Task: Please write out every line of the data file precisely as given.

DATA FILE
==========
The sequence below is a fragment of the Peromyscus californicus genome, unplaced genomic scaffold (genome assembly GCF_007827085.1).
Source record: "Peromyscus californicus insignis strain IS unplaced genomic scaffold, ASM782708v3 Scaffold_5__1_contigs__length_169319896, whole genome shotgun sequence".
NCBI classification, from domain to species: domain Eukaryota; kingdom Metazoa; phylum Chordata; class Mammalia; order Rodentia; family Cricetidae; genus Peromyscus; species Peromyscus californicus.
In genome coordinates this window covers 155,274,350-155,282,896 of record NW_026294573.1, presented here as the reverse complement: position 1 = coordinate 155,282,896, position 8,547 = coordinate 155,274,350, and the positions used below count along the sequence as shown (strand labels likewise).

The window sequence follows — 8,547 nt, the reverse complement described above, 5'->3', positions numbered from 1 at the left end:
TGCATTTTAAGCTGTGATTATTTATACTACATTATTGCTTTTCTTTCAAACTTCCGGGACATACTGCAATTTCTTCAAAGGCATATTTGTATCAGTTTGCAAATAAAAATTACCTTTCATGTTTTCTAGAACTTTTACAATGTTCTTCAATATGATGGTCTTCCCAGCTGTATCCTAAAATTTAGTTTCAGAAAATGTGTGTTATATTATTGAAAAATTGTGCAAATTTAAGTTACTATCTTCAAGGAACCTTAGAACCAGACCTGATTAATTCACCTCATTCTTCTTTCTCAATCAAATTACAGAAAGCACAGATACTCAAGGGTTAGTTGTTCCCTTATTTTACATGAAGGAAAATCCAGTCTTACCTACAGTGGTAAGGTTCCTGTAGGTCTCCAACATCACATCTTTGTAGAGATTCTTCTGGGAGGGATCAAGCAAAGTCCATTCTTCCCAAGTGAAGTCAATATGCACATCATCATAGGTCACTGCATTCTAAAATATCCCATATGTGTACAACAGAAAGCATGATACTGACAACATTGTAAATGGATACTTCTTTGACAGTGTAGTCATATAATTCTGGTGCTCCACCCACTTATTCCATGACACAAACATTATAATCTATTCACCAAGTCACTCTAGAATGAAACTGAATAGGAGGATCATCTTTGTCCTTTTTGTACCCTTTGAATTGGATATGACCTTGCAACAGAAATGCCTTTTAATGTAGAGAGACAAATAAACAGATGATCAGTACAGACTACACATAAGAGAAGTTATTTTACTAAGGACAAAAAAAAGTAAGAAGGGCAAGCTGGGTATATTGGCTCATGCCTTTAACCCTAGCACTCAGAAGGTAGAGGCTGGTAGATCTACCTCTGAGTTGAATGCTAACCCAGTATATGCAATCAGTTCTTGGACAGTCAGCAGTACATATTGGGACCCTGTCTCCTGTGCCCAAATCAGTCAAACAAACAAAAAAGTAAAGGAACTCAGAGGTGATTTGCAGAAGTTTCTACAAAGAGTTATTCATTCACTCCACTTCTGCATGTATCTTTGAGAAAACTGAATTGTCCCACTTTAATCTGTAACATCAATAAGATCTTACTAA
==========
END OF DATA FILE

The sequence below is a fragment of the Peromyscus californicus genome, unplaced genomic scaffold (genome assembly GCF_007827085.1).
Source record: "Peromyscus californicus insignis strain IS unplaced genomic scaffold, ASM782708v3 Scaffold_5__1_contigs__length_169319896, whole genome shotgun sequence".
NCBI classification, from domain to species: domain Eukaryota; kingdom Metazoa; phylum Chordata; class Mammalia; order Rodentia; family Cricetidae; genus Peromyscus; species Peromyscus californicus.
In genome coordinates this window covers 155,274,350-155,282,896 of record NW_026294573.1, presented here as the reverse complement: position 1 = coordinate 155,282,896, position 8,547 = coordinate 155,274,350, and the positions used below count along the sequence as shown (strand labels likewise).

The window sequence follows — 8,547 nt, the reverse complement described above, 5'->3', positions numbered from 1 at the left end:
TGCATTTTAAGCTGTGATTATTTATACTACATTATTGCTTTTCTTTCAAACTTCCGGGACATACTGCAATTTCTTCAAAGGCATATTTGTATCAGTTTGCAAATAAAAATTACCTTTCATGTTTTCTAGAACTTTTACAATGTTCTTCAATATGATGGTCTTCCCAGCTGTATCCTAAAATTTAGTTTCAGAAAATGTGTGTTATATTATTGAAAAATTGTGCAAATTTAAGTTACTATCTTCAAGGAACCTTAGAACCAGACCTGATTAATTCACCTCATTCTTCTTTCTCAATCAAATTACAGAAAGCACAGATACTCAAGGGTTAGTTGTTCCCTTATTTTACATGAAGGAAAATCCAGTCTTACCTACAGTGGTAAGGTTCCTGTAGGTCTCCAACATCACATCTTTGTAGAGATTCTTCTGGGAGGGATCAAGCAAAGTCCATTCTTCCCAAGTGAAGTCAATATGCACATCATCATAGGTCACTGCATTCTAAAATATCCCATATGTGTACAACAGAAAGCATGATACTGACAACATTGTAAATGGATACTTCTTTGACAGTGTAGTCATATAATTCTGGTGCTCCACCCACTTATTCCATGACACAAACATTATAATCTATTCACCAAGTCACTCTAGAATGAAACTGAATAGGAGGATCATCTTTGTCCTTTTTGTACCCTTTGAATTGGATATGACCTTGCAACAGAAATGCCTTTTAATGTAGAGAGACAAATAAACAGATGATCAGTACAGACTACACATAAGAGAAGTTATTTTACTAAGGACAAAAAAAAGTAAGAAGGGCAAGCTGGGTATATTGGCTCATGCCTTTAACCCTAGCACTCAGAAGGTAGAGGCTGGTAGATCTACCTCTGAGTTGAATGCTAACCCAGTATATGCAATCAGTTCTTGGACAGTCAGCAGTACATATTGGGACCCTGTCTCCTGTGCCCAAATCAGTCAAACAAACAAAAAAGTAAAGGAACTCAGAGGTGATTTGCAGAAGTTTCTACAAAGAGTTATTCATTCACTCCACTTCTGCATGTATCTTTGAGAAAACTGAATTGTCCCACTTTAATCTGTAACATCAATAAGATCTTACTAA